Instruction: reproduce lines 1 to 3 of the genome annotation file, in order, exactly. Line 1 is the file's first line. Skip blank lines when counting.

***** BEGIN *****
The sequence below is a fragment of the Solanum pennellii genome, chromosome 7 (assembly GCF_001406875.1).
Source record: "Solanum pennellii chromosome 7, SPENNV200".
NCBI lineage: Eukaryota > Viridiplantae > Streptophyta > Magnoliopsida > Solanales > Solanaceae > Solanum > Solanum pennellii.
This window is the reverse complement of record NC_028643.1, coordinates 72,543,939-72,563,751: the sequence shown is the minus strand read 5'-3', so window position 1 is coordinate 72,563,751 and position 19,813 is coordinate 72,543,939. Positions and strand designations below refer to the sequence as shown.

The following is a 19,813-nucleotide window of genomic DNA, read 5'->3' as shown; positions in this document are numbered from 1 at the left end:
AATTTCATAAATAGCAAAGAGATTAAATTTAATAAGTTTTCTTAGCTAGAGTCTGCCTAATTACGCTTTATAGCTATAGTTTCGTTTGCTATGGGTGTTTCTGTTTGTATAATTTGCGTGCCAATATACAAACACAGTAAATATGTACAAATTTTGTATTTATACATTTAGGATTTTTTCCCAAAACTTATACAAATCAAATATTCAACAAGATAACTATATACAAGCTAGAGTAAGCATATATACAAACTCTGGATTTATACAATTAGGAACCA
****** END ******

The sequence below is a fragment of the Solanum pennellii genome, chromosome 7 (assembly GCF_001406875.1).
Source record: "Solanum pennellii chromosome 7, SPENNV200".
NCBI lineage: Eukaryota > Viridiplantae > Streptophyta > Magnoliopsida > Solanales > Solanaceae > Solanum > Solanum pennellii.